Active Sensors specialises in manufacturing data acquisition and control sensors for the chassis and engine used in motorsport. We have an extensive range of measurement sensors that represent leading edge technology able to withstand high g-forces, severe vibration and operate at elevated temperatures. In motor sport there is an ever-increasing need for engineers to accurately control and monitor linear and rotational movements. Active Sensors design and manufacture position sensors for use in F1, GP2, IRL, DTM, NASCAR, WRC, NHRA, MotoGP, BTCC and many other racing series. Customer specific sensors can be designed and manufactured within a rapid time frame.
A racecars throttle position sensor (TPS) is used to monitor the position of the throttle valve and is mounted on the throttle body. It converts valve position into a proportional voltage signal which is fed to the engine control unit (ECU). The sensor signal is used by the ECU to control the ignition and fuel injection timing.
Racecar handling depends on the balanced set up of the suspension. Whether the vehicle has the traditional four springs and four dampers arrangement, mono-shocks or electronically adjustable hydraulic actuators, which are used in active suspension systems, race engineers need to measure precise suspension movement.
Virtually every racecar uses a sequential shift rather than the 'H' pattern gearbox. The reason being that sequential shift is quicker and more consistent. The selector drum is rotated manually or by an electro-hydraulic actuator. In the electro-hydraulic case, the driver operates the gearshift from the steering wheel by depressing gear change buttons.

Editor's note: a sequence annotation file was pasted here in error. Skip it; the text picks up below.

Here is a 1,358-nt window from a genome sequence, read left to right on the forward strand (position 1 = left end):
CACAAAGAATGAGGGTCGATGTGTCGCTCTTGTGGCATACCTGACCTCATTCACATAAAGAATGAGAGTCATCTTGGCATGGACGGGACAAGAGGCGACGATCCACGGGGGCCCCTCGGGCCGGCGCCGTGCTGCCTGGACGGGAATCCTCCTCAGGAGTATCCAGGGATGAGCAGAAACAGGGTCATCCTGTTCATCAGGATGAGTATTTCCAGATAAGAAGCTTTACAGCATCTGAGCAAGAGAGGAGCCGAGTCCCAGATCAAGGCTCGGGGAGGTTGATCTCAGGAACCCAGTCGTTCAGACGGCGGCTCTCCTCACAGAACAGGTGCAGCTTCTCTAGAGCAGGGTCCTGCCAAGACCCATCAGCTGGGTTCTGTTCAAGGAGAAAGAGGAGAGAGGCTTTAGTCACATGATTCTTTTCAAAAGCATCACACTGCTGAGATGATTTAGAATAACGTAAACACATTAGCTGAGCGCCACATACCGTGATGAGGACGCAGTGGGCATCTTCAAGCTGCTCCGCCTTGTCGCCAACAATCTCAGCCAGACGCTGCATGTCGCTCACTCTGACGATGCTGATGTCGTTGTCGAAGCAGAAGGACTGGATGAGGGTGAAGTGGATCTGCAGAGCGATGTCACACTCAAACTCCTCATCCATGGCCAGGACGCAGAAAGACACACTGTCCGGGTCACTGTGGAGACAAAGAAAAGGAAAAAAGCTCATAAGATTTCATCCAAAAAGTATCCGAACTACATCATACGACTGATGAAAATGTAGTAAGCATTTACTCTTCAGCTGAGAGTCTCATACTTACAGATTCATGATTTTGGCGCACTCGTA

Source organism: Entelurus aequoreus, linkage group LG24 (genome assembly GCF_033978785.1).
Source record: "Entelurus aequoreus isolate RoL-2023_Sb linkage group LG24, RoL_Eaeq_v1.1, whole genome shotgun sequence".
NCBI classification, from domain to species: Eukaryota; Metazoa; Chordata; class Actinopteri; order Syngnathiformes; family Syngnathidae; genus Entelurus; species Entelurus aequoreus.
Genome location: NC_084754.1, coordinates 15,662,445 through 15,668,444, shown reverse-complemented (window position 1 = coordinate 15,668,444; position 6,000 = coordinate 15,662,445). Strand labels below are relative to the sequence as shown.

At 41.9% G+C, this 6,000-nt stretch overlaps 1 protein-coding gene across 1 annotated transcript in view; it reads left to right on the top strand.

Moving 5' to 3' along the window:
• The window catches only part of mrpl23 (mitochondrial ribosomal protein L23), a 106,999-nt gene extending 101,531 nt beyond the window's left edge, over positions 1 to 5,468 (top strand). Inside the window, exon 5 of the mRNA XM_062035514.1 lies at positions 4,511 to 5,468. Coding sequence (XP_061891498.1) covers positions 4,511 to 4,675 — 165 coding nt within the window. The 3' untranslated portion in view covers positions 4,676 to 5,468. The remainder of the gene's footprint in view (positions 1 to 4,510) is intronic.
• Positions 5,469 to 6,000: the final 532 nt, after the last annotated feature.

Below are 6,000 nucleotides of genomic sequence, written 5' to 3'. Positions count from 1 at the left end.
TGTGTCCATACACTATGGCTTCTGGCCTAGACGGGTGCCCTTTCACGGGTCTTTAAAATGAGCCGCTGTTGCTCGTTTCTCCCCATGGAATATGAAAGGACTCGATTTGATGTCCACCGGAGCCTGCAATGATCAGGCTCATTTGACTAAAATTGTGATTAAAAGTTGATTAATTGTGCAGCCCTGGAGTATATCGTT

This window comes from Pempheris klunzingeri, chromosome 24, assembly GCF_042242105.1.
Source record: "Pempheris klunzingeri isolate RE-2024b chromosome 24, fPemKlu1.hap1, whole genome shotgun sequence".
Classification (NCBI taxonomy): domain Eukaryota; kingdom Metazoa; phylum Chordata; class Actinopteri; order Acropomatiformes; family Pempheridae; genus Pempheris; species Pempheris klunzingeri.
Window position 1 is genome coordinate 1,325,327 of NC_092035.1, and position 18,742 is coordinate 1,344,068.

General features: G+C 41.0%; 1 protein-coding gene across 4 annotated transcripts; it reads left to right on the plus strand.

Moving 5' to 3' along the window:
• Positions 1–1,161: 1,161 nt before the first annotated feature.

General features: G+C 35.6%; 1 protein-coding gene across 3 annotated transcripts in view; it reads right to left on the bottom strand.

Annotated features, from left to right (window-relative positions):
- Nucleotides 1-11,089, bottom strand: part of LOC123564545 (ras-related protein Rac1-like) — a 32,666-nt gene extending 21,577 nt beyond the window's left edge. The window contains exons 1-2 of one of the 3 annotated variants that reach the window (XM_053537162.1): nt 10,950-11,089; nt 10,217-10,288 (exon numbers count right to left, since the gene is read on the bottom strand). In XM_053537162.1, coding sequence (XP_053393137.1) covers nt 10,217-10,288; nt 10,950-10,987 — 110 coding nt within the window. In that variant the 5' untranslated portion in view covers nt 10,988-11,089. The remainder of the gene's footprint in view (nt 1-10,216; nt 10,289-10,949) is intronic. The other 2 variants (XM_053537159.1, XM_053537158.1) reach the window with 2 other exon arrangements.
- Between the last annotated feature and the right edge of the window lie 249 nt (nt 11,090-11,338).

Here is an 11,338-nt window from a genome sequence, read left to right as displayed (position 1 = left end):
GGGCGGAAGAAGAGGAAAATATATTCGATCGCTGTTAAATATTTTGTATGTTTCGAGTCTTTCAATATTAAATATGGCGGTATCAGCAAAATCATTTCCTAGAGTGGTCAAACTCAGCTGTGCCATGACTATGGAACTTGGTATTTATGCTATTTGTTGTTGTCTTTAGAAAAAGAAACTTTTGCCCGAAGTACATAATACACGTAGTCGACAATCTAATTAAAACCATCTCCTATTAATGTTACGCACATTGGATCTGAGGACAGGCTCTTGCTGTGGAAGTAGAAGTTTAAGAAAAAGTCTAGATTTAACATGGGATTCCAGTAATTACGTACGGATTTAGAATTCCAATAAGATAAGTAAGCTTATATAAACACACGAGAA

Most high performance racing car clutches are automatically operated during gear changes but are manually operated by the driver from the steering wheel when moving from a standstill at race starts and pit stops. During a race the driver executes gear changes by pushing a button on the steering wheel.
Some of the hardest working parts on a racecar are the brakes. Formula One and Endurance racing can experience high brake disc wear and race engineers need to monitor this wear by mounting a miniature linear position sensor in the brake caliper. The sensor specified in this application is the high performance contactless LVDT.
In racecar applications, pedal position sensors are used to monitor throttle and brake pedal movement or, in 'drive by wire' applications, operate the throttle via an electronically controlled actuation system. The sensor can be either rotary or linear in operation and is mounted with the operating shaft.
The master cylinder converts the motion of the brake pedal into a hydraulic pressure that is used to operate brake caliper movement. It consists of the reservoir, which contains the brake fluid, and the piston and cylinder that generate the hydraulic pressure. Traditionally, racecars use two master cylinders that are side by side being applied at the same time (dual).
Brake balance systems in racecars are often adjusted remotely. The driver adjusts the bias between the front and rear brake systems from the cockpit depending on the ever-changing track and tyre conditions. Correct brake balance allows the driver to brake later and heavier into corners, which helps to reduce lap times.
Steering-angle position sensors measure steering wheel movement and are usually mounted on the steering column (rotary sensor) or the steering rack (linear sensor). The steering angle information is important to race engineer's to evaluate the vehicles steering characteristics verses chassis movement and also driver performance.